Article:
Comparison of acute and chronic antioxidant interventions in experimental renovascular disease

Alejandro R. Chade, James D. Krier, Martin Rodriguez-Porcel, Jerome F. Breen, Michael A. McKusick, Amir Lerman, Lilach O. Lerman

Research output: Contribution to journalArticlepeer-review

69 Scopus citations


Reactive oxygen species (ROS) can modulate renal hemodynamics and function both directly, by leading to vasoconstriction, and indirectly, by inducing renal inflammation and tissue growth. The involvement of oxidative stress in the pathogenesis of renovascular disease (RVD) is increasingly recognized, but the relative contribution of long-term tissue injury to renal dysfunction remains unclear. We hypothesized that functional and structural alterations elicited by oxidative stress in RVD would be more effectively modulated by chronic than by acute antioxidant intervention. Renal hemodynamics and function were quantified in vivo in pigs using electron-beam computed tomography at baseline and after vasoactive challenge (ACh and sodium nitroprusside); after 12 wk of RVD (simulated by concurrent hypercholesterolemia and renal artery stenosis, n = 7); RVD acutely infused with the SOD-mimetic tempol (RVD+tempol, n = 7); RVD chronically supplemented with antioxidant vitamins C (1 g) and E (100 IU/kg; RVD+vitamins, n = 7); or control (normal, n = 7). Renal tissue was studied ex vivo using immunoblotting and immunohistochemistry. Basal renal blood flow (RBF) and glomerular filtration rate were similarly decreased in all RVD groups. ACh-stimulated RBF remained unchanged in RVD, increased in RVD+tempol, but further increased (similarly to normal) in RVD+vitamins (P < 0.05 vs. RVD). Furthermore, RVD+vitamins also showed a decreased presence of superoxide anion, decreased NAD(P)H-oxidase and nitrotyrosine expression, increased endothelial nitric oxide synthase expression, and attenuated renal fibrosis. Chronic antioxidant intervention in early RVD improved renal hemodynamic responses more effectively than acute intervention, likely due to increased nitric oxide bioavailability and decreased structural injury. These suggest that chronic tissue changes play an important role in renal compromise mediated by oxidative stress in RVD.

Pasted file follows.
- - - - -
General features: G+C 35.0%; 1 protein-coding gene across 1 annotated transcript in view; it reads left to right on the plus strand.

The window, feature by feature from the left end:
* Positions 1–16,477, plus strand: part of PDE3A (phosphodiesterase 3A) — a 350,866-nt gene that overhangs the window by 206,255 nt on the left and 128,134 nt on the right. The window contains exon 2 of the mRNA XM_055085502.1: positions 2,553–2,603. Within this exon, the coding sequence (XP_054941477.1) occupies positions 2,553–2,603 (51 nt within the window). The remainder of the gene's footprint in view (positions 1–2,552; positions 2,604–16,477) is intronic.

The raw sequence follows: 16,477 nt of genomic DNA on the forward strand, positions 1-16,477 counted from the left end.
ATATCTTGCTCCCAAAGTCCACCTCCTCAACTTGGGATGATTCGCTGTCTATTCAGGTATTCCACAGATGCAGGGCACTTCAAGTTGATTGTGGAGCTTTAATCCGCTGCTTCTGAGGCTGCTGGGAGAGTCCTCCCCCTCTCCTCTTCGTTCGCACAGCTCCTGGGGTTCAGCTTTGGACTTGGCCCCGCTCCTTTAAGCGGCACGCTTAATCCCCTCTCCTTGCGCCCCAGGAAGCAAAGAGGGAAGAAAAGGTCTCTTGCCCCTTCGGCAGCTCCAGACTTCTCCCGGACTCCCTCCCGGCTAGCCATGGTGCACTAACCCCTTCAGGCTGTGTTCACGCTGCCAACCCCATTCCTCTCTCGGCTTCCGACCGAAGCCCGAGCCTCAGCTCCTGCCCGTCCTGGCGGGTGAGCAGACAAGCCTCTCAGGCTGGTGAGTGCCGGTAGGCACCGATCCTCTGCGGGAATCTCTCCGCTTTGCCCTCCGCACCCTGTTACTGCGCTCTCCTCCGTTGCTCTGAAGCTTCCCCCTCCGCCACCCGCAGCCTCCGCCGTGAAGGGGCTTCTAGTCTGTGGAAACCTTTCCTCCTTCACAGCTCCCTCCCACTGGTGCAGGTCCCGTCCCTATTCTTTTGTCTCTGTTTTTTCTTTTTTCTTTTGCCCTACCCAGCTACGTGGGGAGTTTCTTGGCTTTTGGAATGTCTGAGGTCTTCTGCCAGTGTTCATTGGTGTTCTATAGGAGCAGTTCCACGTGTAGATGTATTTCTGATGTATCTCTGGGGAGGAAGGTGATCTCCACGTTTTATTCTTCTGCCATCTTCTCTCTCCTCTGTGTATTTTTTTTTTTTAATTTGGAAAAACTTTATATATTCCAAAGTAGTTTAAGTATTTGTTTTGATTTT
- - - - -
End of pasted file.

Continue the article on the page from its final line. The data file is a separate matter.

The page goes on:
Original languageEnglish (US)
Pages (from-to)F1079-F1086
JournalAmerican Journal of Physiology - Renal Physiology
Issue number6 55-6
StatePublished - Jun 2004


  • Antioxidants
  • Oxidative stress
  • Renal function
  • Tempol

ASJC Scopus subject areas

  • Physiology
  • Urology


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